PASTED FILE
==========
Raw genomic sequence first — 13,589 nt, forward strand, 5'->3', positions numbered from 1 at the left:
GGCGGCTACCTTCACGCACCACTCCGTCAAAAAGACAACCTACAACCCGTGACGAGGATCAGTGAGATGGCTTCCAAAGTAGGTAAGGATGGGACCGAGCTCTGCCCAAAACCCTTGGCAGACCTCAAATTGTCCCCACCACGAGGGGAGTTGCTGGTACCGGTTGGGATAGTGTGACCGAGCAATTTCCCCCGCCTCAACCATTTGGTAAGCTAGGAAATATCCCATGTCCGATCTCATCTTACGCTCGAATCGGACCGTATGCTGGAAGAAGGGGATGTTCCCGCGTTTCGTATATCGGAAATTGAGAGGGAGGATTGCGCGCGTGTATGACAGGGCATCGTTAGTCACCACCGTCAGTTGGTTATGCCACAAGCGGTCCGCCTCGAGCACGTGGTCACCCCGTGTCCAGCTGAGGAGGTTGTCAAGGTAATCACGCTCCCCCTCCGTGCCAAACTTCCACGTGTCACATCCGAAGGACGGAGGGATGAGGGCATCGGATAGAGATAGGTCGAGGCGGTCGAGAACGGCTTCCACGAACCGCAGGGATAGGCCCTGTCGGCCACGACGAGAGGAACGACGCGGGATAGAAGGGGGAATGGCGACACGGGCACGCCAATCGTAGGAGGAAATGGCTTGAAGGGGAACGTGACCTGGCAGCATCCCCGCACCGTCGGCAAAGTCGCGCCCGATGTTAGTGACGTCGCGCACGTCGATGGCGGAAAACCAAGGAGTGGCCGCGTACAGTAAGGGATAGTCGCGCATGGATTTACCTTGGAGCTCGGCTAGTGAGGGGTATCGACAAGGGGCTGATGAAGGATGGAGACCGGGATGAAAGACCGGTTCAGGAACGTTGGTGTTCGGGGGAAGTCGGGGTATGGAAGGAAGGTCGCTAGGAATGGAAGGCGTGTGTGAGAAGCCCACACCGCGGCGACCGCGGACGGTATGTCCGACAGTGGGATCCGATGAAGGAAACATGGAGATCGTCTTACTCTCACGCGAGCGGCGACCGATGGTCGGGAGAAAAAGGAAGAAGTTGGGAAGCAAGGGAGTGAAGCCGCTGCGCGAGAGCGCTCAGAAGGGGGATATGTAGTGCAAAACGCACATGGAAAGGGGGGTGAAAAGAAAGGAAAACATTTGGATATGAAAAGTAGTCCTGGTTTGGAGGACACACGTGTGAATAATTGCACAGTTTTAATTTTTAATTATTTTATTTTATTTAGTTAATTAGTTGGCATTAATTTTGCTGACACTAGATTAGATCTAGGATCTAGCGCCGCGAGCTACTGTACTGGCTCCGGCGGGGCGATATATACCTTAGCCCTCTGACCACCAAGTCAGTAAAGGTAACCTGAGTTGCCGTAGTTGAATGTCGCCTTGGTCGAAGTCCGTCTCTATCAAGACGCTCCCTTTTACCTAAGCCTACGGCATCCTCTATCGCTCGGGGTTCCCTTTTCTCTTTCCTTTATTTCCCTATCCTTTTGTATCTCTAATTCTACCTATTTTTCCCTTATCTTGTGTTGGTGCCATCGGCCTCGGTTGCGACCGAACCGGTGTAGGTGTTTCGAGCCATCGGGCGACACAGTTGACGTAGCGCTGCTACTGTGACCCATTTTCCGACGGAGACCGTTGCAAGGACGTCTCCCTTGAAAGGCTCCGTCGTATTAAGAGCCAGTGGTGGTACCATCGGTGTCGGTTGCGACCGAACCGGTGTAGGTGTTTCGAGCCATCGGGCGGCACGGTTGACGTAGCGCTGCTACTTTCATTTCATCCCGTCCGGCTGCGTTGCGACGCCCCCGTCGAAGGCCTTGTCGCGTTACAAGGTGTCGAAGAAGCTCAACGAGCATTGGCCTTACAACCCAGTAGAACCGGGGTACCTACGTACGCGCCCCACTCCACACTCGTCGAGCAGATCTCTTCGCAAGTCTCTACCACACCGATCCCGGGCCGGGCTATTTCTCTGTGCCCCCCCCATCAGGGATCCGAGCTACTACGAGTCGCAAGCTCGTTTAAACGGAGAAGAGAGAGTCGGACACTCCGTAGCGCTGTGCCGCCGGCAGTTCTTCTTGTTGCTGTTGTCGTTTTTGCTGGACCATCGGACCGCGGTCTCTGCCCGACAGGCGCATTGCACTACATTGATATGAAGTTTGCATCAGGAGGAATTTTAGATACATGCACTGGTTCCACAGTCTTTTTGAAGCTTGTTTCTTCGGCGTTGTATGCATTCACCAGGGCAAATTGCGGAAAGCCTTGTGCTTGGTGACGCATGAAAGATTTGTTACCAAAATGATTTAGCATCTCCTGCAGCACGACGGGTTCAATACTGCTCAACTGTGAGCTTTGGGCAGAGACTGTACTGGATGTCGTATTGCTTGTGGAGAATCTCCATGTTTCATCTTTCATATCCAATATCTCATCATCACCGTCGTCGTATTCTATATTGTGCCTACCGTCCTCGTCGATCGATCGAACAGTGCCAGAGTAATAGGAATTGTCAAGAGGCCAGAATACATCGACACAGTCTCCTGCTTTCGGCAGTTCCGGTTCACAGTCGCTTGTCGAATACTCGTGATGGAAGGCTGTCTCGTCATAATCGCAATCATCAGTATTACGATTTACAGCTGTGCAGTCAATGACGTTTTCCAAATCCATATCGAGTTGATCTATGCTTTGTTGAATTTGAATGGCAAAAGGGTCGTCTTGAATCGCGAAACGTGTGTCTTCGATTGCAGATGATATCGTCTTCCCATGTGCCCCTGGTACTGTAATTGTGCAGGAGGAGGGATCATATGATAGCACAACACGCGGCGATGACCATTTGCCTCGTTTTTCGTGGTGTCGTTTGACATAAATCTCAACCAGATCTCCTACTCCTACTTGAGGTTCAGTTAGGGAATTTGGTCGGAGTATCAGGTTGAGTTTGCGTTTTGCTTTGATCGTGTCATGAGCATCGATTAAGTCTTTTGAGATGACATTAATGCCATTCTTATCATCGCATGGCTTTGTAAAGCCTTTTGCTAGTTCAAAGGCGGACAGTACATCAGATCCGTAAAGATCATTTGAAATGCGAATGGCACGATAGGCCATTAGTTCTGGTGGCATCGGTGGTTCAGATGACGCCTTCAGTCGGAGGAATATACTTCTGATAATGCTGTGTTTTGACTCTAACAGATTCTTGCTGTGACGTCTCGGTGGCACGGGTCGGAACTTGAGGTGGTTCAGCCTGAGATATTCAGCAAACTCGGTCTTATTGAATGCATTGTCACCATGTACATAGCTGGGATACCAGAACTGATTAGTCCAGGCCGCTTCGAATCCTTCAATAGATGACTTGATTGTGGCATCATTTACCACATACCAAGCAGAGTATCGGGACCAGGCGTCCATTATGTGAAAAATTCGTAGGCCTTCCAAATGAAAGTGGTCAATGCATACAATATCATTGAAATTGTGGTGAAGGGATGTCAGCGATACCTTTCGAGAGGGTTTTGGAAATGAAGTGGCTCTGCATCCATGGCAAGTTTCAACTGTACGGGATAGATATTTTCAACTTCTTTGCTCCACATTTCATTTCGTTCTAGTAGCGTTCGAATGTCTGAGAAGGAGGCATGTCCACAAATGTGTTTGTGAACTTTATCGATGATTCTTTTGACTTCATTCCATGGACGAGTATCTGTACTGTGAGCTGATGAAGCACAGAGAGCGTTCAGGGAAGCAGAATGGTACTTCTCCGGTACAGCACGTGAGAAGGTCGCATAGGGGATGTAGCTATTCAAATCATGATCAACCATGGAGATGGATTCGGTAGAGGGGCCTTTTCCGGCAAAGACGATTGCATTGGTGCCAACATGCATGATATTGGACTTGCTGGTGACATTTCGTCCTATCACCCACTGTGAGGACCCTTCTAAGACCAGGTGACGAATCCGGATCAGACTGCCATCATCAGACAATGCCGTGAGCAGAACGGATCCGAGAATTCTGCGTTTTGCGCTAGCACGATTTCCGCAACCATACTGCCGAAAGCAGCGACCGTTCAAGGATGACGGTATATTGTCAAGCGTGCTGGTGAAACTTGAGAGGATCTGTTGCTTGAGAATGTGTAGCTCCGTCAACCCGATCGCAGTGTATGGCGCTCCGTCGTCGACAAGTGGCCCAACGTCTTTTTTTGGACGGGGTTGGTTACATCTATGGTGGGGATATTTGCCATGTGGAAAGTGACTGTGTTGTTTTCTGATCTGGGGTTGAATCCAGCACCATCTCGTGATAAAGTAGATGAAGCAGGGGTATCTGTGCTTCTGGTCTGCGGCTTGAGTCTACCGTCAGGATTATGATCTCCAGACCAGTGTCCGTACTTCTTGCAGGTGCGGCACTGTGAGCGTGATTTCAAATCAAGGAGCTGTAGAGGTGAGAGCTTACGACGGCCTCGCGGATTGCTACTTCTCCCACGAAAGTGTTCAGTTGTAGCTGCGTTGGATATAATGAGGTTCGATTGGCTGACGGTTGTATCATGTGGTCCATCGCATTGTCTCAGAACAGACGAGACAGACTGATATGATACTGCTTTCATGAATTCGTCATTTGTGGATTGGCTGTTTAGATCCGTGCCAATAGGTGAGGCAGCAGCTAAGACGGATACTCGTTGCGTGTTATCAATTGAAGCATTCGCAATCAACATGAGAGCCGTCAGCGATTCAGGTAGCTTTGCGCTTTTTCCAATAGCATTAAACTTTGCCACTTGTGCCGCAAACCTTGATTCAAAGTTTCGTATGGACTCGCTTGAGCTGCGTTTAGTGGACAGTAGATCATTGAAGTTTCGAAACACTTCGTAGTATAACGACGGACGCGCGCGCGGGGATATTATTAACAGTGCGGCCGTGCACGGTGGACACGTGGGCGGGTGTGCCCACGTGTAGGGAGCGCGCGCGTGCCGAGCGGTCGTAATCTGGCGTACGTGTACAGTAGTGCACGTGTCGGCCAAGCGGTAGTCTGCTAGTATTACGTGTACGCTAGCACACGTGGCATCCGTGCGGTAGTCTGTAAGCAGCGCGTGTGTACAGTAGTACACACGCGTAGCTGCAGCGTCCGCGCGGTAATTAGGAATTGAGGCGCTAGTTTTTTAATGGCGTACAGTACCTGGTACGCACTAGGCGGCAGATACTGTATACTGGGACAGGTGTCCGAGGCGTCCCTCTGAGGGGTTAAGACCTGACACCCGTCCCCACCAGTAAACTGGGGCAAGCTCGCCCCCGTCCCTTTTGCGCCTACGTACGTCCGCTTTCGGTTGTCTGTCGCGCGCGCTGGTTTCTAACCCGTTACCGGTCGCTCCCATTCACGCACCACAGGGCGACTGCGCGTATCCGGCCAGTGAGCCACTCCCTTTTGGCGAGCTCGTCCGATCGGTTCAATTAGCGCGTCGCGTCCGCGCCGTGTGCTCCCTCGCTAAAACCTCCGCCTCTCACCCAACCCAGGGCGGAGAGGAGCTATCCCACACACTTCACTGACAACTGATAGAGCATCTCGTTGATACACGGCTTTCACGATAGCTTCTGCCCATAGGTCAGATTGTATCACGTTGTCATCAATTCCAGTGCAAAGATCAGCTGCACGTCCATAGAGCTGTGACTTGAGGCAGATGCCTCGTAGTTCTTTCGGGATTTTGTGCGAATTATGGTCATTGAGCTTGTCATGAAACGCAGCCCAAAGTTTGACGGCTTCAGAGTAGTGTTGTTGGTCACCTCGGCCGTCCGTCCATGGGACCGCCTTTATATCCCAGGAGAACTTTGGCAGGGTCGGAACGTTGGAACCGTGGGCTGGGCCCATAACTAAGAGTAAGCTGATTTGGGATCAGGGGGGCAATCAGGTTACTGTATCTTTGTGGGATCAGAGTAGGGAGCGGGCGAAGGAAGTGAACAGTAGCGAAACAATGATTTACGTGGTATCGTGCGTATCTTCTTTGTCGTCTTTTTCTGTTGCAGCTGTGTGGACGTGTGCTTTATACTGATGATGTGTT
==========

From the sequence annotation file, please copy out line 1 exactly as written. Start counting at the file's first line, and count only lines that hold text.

Raw genomic sequence first — 13,589 nt, forward strand, 5'->3', positions numbered from 1 at the left: